Issues Magazine

Biofuels: A Roadmap

By Robin Batterham

Second-generation biofuels are a real prospect for Australia, according to a new report.

Recent world events have brought the issue of fuel supply into sharp focus. In no fuel sector does Australia have fewer obvious alternatives than in transport fuels, but one area of the transport fuels conundrum in which Australia seems positioned to advance strongly is in Generation 2 biofuels.

Australia has modest prospects in the domain of Generation 1 biofuels – ethanol and biodiesel – where a fledgling industry is based on food by-products. While there is some room for growth, competition for scarce resources, including water and agricultural land, make it unlikely that a substantial Generation 1 industry could further develop in Australia without market-distorting mandates or subsidies.

But in the Generation 2 biofuels domain, where non-food resources dominate, Australia may be well-situated to establish a thriving future industry based on the prolific and lower-value resources that Australia has in abundance. The significant potential for the economic conversion of lignocellulosics to ethanol and specialised algae strains to biodiesel warrants enhanced commitment to focused Australian research and development in this sector.

In a major report on biofuels released on 17 November 2008, the Australian Academy of Technological Sciences and Engineering (ATSE) recommends that a national Biofuels Institute be established along the innovative lines of the recently announced Global Carbon Capture and Storage Institute, the National Low Emissions Coal Initiative and the soon-to-be-created Australian Solar Institute.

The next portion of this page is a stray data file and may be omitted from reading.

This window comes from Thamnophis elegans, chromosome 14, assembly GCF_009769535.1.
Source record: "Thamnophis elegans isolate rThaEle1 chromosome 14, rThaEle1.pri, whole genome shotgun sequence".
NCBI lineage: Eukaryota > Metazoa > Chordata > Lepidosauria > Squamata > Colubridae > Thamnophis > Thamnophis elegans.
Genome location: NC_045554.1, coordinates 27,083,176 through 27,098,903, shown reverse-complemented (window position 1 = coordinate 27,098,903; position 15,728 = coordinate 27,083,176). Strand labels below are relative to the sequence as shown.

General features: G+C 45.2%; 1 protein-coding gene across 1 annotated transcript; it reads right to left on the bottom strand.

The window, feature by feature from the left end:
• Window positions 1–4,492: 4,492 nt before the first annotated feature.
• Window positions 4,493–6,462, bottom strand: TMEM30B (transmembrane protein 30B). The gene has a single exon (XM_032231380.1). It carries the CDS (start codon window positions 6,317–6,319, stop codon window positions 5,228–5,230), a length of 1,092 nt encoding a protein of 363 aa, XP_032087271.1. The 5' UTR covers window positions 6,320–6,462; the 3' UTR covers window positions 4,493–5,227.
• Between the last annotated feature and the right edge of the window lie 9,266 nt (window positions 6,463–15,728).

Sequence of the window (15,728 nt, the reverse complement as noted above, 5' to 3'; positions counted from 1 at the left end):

ATSE takes a strong view that the use of biofuels to enhance Australia’s liquid transport fuel security must not be at the expense of food production. It also emphasises that present Generation 2 biofuel technologies are not cost-competitive, that an expanded R&D effort is required and that biofuels research is fragmented and poorly coordinated and needs to be better funded.

ATSE says that Australia must enhance the knowledge base of its more promising biofuels resources and build on its significant existing strengths in biofuels research.

The report notes that Australia has limited biofuels production capacity which needs to be supported, and that biofuels industry development must be directed not only to the production of economic transport biofuels but also to the creation of profitable co-products.

It says Australia needs to recognise human resources development issues required to provide the range and quantum of skills needed for industry development, both in Australia and overseas, and should respond effectively to the biofuels sector assistance needs of developing countries.

Australia needs to develop clear-cut long term policies for biofuels, including an effective balance between “technology push” and “market pull”, evaluation of biofuels production and distribution infrastructure and related logistics, a major injection of R&D funding and better research clustering and cooperation.

A large-scale Australian biofuels industry will have to demonstrate robust credentials in greenhouse gas emissions, land and water impacts, financial viability and social acceptability.